It’s Sunday morning again – the time in the week I used to like best dear and the time which I know I will like again. Now “ist es mir egal “ – as the Germans put it; it makes very little difference. My German is coming along fine, by the way, dear. – and I really feel that having majored in it was no waste of time. Although I never spoke it, I did read it well and it’s gratifying to be able to come out with past participles, future perfects, etc. – and correctly too. A most recent patient I took care of asked if I had ever lived in Germany and when I asked her why she asked that, she said I spoke German well enough to have lived here once. That was some compliment, I thought. One patient I have near here, a boy of 14, has studied 4 years of English and when I run into any peculiar constructions I want to use – he helps me more than a book could.
Well last night, sweetheart, several of the officers from the batteries came in and we had a crowd of about 25 of us – the first time we had been anywhere near together for an evening since Sherborne. We mixed up a Punch with some stuff we had and it turned out to be very very potent – so strong in fact, dear, that 4 of the officers passed out early in the evening. It didn’t seem to affect me at all – except of course – I felt pretty high for about 3 hours. All in all – it was good fun getting together – and we’re going to try it all over again probably on Christmas Eve.
I was glad to read, dear, that you’ve been getting my mail – even if a bit late at times – but without any getting lost. I have no file of your letters – so I can’t say for certain, but I believe that eventually I receive all of yours. At present there’s a stack of them missing from November – but they’ll no doubt arrive someday and be just as welcome. No – I don’t worry about the lack of good companionship at Hq. The only one I want – is a lasting, life-long companion – and you’ll be that one for me I know. I’m glad that’s the way you feel about it because I love you, too, sweetheart.
Say – what did you mean about my going to Pete’s battery around the 31st? I wasn’t aware of the coincidence in dates; and why must I be there on the 31st of January – my Birthday? Just what are you concocting anyway? Guess I’ll get no satisfaction out of you. Pete wasn’t in last nite – but I’ll have to look him up and see what he knows about all this –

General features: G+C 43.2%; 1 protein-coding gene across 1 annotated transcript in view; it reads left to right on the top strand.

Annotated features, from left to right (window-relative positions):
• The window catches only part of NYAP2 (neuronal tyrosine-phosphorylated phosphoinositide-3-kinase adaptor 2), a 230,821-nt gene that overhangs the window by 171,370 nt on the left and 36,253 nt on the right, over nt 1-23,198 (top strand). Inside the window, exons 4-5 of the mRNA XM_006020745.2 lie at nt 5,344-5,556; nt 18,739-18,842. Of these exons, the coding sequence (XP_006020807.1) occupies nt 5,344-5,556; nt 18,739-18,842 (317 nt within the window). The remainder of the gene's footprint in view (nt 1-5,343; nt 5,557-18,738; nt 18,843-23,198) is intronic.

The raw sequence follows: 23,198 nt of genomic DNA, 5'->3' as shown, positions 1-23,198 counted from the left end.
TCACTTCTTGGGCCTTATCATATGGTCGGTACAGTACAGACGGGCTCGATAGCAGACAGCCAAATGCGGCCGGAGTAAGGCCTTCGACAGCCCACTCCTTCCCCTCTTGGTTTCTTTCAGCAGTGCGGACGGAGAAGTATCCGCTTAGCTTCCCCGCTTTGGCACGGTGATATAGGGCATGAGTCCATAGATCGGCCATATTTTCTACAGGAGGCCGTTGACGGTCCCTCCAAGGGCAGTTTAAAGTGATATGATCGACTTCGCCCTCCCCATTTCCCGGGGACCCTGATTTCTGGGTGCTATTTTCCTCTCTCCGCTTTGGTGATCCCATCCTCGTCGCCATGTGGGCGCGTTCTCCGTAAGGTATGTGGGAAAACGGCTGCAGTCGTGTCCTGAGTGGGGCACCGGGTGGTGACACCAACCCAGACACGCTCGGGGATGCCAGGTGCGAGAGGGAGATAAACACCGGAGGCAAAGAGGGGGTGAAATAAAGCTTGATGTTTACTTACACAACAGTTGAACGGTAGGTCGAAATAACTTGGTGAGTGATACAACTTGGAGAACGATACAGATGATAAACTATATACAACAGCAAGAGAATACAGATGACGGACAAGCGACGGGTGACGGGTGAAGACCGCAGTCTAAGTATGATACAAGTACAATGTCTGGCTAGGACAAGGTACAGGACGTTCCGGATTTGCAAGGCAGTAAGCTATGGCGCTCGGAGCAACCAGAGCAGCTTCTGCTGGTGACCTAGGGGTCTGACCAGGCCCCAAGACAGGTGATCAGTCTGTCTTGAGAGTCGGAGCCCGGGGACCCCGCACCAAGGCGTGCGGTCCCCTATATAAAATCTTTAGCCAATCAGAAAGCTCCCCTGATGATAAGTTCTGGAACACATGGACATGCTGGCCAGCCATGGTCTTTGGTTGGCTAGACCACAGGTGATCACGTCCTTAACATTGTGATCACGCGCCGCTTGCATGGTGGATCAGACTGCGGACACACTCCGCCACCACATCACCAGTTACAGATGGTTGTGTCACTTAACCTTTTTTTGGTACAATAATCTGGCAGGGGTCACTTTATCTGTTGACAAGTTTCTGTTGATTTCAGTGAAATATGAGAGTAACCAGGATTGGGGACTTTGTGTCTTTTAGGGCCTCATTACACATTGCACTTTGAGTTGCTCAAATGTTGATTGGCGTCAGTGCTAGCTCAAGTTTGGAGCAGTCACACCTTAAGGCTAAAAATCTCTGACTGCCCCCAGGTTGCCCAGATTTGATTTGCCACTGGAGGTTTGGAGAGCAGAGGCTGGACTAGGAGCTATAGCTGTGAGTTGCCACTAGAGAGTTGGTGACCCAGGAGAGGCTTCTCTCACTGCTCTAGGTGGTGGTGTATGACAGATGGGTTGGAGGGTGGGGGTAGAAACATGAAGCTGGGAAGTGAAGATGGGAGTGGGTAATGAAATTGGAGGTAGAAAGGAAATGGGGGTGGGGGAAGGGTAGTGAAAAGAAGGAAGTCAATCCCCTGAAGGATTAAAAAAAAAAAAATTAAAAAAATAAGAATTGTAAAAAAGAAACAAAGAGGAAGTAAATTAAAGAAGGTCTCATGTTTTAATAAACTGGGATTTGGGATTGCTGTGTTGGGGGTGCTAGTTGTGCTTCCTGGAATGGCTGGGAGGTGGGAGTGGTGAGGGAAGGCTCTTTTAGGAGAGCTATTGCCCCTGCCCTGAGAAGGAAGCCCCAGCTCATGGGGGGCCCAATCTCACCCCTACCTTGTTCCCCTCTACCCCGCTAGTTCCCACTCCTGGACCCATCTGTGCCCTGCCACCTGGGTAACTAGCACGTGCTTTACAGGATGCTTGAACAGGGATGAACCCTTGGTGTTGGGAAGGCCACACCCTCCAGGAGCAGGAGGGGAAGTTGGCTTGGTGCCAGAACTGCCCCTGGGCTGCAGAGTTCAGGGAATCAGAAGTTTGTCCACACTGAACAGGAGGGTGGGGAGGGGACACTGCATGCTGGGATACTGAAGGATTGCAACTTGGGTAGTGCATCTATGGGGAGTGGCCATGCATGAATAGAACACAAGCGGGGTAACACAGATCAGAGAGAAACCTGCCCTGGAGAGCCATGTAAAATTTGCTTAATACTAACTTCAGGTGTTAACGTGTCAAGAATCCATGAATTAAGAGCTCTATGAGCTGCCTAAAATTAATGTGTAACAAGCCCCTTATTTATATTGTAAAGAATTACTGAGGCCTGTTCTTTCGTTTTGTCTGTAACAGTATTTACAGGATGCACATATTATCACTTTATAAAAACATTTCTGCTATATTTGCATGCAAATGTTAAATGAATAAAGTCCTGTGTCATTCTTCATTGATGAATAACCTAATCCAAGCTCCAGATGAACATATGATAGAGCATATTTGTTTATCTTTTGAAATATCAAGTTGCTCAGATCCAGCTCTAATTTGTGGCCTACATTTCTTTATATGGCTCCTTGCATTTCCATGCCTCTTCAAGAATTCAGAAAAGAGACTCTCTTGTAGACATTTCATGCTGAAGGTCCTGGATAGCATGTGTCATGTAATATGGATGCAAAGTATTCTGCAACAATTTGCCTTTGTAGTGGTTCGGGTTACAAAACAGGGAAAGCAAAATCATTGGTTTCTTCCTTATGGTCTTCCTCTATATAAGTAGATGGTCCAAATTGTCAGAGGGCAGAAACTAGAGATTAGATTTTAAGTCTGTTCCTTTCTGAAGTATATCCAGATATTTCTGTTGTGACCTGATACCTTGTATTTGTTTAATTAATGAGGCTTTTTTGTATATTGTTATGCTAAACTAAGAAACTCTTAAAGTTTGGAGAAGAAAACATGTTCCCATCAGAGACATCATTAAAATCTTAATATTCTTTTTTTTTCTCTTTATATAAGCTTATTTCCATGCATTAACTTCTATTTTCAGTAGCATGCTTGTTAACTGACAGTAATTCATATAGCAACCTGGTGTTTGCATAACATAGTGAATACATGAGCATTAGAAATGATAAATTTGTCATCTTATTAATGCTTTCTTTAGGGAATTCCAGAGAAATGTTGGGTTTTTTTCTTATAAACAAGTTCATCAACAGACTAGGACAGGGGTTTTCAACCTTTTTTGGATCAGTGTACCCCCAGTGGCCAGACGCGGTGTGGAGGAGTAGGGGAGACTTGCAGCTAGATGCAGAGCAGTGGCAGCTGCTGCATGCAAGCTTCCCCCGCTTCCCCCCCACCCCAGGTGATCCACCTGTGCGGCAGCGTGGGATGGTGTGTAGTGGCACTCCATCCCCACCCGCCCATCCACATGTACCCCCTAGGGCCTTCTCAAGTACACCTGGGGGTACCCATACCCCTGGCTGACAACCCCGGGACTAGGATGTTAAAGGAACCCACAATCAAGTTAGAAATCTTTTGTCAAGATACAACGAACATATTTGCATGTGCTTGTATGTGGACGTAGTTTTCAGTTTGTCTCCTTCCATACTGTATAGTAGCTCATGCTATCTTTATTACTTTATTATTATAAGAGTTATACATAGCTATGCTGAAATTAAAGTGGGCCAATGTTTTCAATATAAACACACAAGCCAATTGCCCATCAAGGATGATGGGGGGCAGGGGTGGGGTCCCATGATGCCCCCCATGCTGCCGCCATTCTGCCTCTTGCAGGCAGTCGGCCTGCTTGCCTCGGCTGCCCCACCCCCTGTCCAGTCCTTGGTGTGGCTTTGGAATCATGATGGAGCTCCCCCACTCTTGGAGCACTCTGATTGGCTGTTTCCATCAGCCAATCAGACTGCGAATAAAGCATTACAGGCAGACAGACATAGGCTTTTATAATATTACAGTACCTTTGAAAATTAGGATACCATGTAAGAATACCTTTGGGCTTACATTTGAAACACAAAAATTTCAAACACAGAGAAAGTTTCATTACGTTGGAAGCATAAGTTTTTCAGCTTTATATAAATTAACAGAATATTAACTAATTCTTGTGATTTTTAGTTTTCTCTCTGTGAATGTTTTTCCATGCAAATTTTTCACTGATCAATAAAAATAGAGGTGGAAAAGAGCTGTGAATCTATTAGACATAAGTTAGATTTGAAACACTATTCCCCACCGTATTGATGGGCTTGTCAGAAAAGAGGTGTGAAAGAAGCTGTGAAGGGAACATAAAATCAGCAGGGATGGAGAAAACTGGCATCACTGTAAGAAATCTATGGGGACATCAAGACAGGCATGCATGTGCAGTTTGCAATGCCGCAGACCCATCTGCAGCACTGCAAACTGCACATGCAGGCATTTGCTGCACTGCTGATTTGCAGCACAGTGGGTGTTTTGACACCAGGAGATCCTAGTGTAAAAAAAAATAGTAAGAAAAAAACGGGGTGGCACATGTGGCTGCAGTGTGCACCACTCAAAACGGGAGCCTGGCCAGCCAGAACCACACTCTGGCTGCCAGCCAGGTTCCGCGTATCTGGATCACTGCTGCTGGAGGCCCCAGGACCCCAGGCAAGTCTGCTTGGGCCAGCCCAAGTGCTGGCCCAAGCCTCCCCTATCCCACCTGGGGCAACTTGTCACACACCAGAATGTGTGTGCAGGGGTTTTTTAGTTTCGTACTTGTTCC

At the end of your most recent letter – you mention that Irving is out of the hospital and doing well. That came as a surprise – for I didn’t know he was ill again. I suppose I’ll hear the details in another letter.
Well – it is almost noon, now, sweetheart and I must get ready to eat. What’ll we do this afternoon – listen to Philharmonic, play Bridge, go for a ride – or visit? Anything you like, darling. Sorry – just dreaming – but it’s a date for later – right? For now – sweetheart – just remember – I love you, want you and think always of the time we’ll be together in fact.
So long, again, and my love to the folks.
As one of America’s foremost veterans service organizations, AMVETS (or American Veterans) has a proud history of assisting veterans and sponsoring numerous programs that serve the United States and its citizens. The helping hand that AMVETS extends to veterans and their families takes many forms. One of the most visible is their network of trained national service officers (NSOs) accredited by the Department of Veterans Affairs. Funded by the AMVETS National Service Foundation, these dedicated men and women can be found in close to 40 states, providing sound advice and prompt action on compensation claims at no charge to the veteran.
In one recent year alone, AMVETS national service officers processed more than 24,000 claims that resulted in veterans receiving some $400 million in compensation. This commitment to service traces its roots back to 1948, when our NSOs first began helping veterans of World War II to obtain the benefits promised them by the federal government.
Coincidentally, it was these returning veterans who provided the impetus for forming AMVETS in the first place. At the time, many of them belonged to veterans clubs on college campuses. As the number of returnees swelled into the millions, it was evident that some sort of nationally organized assistance for them would be needed. The older established national groups, such as The Veterans of Foreign Wars, wouldn’t do; the leaders of this new generation of veterans wanted their own organization.
With that in mind, eighteen of them, representing nine veterans clubs, met in Kansas City, Missouri, and founded The American Veterans of World War II on 10 December 1944. Less than three years later, on July 23, 1947, President Harry S. Truman signed Public Law 216, making AMVETS the first World War II organization to be chartered by Congress.
Since then, the original charter has been amended several times to admit as members those who served in different eras. Today, membership in AMVETS is open to anyone who is currently serving, or who has honorably served, in the U.S. Armed Forces from World War II to the present, including the National Guard and Reserves.
Over the years, AMVETS has been in the forefront of public-policy related to national defense, services for homeless veterans, adequate funding for the Department of Veterans Affairs, concurrent receipt of retirement pay and disability compensation by disabled military retirees, veterans employment and training, POW/MIA accountability and flag protection.
In addition to the work of their national service officers, other AMVETS members, as well as those in the AMVETS Ladies Auxiliary, devote as many as 250,000 hours of free time a year to brighten the lives of hospitalized veterans. Here, something as simple as playing cards with the lonely or watching television with the disabled can make a world of difference.
To learn more about AMVETS, click here to go to their website.